The sudden spurt in terrible road accidents across the country carries elements of distress among the sensible segments in society. Not long ago, these road mishaps remained limited to Dhaka, Chattogram and the other regional mid-level cities. Of late, they have spread to the country's outlying areas having long-distance roads. These are national and regional highways. In the capital, there are nerve-racking gridlocks on busy roads. What galls the road users is the waste of valuable time on being stuck in tailbacks. As the vehicles cannot move, there are few scopes for going past one another, especially in rush hours. On the highways, even in normal times, there are few interventions by the patrolling traffic police. It results in a competition of sorts to race past one another.
If people from a disciplined country are willing to see the deadly extent to which highway vehicles can muster the courage to speed ahead of the others, they must visit Bangladesh. What they'll have to do is taking position at designated spots; and watch the wild competition to move ahead of others. On the national highways in the country, only the large passenger vehicles, trucks, covered vans, private cars etc are allowed to move abiding by the permissible speed limits. As days wear on, the real character of the highways comes to the fore. Almost all primary amenities are available on these so-called highways, except some basic prerequisites. Defying the restrictions placed on the small vehicles, motorised transports of every conceivable kind are found moving on the special roads in careless abandon. These law-flouting vehicles include auto-rickshaws, mini-passenger buses, motorbikes, crudely manufactured ramshackle carriers and what not. Few in the highway supervision and law enforcing authorities appear to be bothering about these nuisance-making and slow-speed vehicles.
These plying of misfit vehicles side by side with high-speed large passenger coaches and cargo carriers have been contributing to a literal non-functionality of the country's highways. This alarming aspect of these highways has eventually come to be known as a great bane for highway movements in the country. An anarchic situation leading to great public annoyance can be accepted, though grudgingly. But when it is accompanied by regular fatal accidents in broad daylight resulting in mindless deaths of passengers travelling by buses and other transports, highway mishaps deserve to be called a national scourge. In the recent years, these accidents are fast assuming alarming proportions.
Hardly a week does pass these days that doesn't see more than one terrible road accidents on the highways. Along with the changes in human nature caused by a sharp increase in the traits of desperation and vulgar exhibitionism, the Bangladesh people have developed a trend of remaining ahead of others. Its impact could be seen nakedly in the highway uses. Fontal collision of two vehicles or one fatally brushing past another prompting yet another to fall sideways has become a common spectacle. The terribly mutilated transports, badly injured passengers wriggling in pools of blood, groaning in pain, many from the nearby areas rushing to the spot complete the whole picture. A similar mishap involving three speeding vehicles crashing into one another simultaneously could be seen in another incident of the country a couple of days later. Its casualties may include both dead and badly injured. Thanks to their unabated increase in grisliness, many people view these terrible highway accidents as part of a new and emergent character of the highway users.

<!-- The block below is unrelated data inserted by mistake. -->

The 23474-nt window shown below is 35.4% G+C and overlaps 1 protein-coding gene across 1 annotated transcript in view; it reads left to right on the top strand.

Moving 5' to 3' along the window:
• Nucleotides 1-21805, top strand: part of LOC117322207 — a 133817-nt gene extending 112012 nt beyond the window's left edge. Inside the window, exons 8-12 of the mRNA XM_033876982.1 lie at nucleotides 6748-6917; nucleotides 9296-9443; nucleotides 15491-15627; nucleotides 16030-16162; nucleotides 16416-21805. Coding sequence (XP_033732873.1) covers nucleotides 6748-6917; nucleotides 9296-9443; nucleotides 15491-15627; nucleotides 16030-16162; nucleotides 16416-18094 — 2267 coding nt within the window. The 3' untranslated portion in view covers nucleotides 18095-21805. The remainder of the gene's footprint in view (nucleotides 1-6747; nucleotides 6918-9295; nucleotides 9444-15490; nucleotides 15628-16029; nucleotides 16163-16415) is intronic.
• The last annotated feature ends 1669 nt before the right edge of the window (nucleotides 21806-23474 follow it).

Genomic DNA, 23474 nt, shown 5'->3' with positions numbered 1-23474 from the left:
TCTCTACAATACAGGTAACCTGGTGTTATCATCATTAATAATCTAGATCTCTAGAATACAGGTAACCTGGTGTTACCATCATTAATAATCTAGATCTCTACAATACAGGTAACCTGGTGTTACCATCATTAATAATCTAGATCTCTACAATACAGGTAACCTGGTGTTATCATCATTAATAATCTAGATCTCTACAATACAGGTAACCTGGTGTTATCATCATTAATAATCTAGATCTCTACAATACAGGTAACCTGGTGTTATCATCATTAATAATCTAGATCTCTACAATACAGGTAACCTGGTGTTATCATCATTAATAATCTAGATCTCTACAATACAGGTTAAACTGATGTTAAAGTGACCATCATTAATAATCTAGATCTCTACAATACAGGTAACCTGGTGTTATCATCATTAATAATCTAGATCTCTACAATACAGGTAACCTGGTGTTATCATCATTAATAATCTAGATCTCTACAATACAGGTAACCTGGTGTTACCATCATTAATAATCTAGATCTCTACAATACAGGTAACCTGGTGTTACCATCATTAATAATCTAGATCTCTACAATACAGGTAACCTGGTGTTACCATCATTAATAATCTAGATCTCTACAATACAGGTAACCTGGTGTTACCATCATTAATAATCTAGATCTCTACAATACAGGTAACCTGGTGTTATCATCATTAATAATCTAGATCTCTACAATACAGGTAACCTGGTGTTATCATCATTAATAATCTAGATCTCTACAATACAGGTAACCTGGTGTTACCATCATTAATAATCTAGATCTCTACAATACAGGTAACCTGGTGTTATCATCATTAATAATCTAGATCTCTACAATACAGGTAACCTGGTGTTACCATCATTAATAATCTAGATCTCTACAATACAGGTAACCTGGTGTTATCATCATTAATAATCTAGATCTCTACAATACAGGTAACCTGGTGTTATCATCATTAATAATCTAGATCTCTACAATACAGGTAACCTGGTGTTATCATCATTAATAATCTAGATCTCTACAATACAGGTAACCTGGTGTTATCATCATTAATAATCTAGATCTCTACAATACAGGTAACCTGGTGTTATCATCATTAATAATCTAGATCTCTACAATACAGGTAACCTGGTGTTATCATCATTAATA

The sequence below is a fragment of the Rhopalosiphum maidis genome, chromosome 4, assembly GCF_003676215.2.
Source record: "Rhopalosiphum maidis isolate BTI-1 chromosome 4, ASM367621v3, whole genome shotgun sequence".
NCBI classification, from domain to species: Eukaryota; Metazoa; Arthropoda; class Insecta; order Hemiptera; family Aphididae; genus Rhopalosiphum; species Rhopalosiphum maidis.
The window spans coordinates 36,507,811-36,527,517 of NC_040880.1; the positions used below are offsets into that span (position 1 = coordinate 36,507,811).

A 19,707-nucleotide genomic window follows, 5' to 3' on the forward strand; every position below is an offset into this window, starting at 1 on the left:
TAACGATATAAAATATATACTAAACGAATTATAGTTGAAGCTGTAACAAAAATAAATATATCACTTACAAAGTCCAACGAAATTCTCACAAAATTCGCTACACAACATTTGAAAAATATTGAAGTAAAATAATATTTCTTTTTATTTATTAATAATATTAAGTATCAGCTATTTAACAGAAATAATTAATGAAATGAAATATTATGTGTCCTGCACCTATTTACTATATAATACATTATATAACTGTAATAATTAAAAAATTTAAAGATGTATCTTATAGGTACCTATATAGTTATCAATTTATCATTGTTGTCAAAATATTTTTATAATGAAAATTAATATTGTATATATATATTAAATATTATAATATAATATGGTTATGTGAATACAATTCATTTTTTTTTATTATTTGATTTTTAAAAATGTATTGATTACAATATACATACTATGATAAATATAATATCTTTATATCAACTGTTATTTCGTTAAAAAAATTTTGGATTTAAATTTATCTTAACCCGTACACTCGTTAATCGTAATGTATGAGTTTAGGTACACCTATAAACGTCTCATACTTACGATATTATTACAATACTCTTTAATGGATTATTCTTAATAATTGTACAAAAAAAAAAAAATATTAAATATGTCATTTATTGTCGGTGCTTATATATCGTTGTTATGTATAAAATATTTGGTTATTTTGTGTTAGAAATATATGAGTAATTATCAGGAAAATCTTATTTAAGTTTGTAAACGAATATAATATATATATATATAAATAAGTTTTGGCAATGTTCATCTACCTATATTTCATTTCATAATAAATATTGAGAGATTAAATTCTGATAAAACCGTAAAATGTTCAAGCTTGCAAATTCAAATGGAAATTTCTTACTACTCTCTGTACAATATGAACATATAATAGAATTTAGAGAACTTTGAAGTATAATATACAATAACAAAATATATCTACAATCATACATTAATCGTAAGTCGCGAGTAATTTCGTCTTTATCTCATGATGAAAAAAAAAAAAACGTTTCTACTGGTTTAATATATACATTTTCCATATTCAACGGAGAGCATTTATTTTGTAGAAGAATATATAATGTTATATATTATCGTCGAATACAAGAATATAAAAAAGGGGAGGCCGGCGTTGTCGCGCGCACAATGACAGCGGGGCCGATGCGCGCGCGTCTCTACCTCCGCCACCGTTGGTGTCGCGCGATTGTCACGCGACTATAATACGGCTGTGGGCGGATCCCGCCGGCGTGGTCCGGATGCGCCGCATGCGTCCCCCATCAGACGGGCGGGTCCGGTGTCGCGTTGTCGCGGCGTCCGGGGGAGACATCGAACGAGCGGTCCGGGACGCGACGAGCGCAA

Highway experts have been suggesting from the beginning that law and order be the prime prerequisite for the proper functioning of these specialised roads. Instead, the state into which the highways have eventually declined to is depressing. In fact, many construction-related ills have been seen sapping the much expected enthusiasm out of the project. Many such deficiencies warranted prompt remedial measures. Those were associated with a lot of long-term infrastructural corrections. To the woes of general highway users, those urgent steps remained unattended.
In the area of disciplining the roads, the failure of the authorities concerned proved the most acute. As feared, this perennial deficiency found in the Bangladesh road communication sector emerged with all its negativities. Thus various types of pitfalls and inconveniences besetting the operators have kept haunting the country's major multi-lane highways. These new-age roads connect mainly Dhaka with the Chittagong port city. That trouble in driving smoothly, and unexpected accidents due to lack of supervision of the agencies concerned might one day frustrate the purpose of these grand projects have been duly identified. But those were given a short shrift.
The fast increase in the highway-related malfunctions, lack of discipline --- all resulting in periodically occurring fatal accidents had been veritably foretold in an unequivocal manner in the very beginning. To the ill luck of the quarters who had dreamt of the humble beginning to a grand countrywide highway network, the following mess-up and malfunction emerged as a series of shocks. In the interregnum, it is the nation and its socio-economic sectors which keep suffering. By all accounts, Bangladesh had pinned great hope in its newly built highways and those being built. But if their lackadaisical and below-par performance keeps going, it points to mere hollow rhetoric. In short, it's an unsavoury pathway to an opaque future. The highway projects' prerequisites should have been attended to at the very planning stage, the spadework to be exact.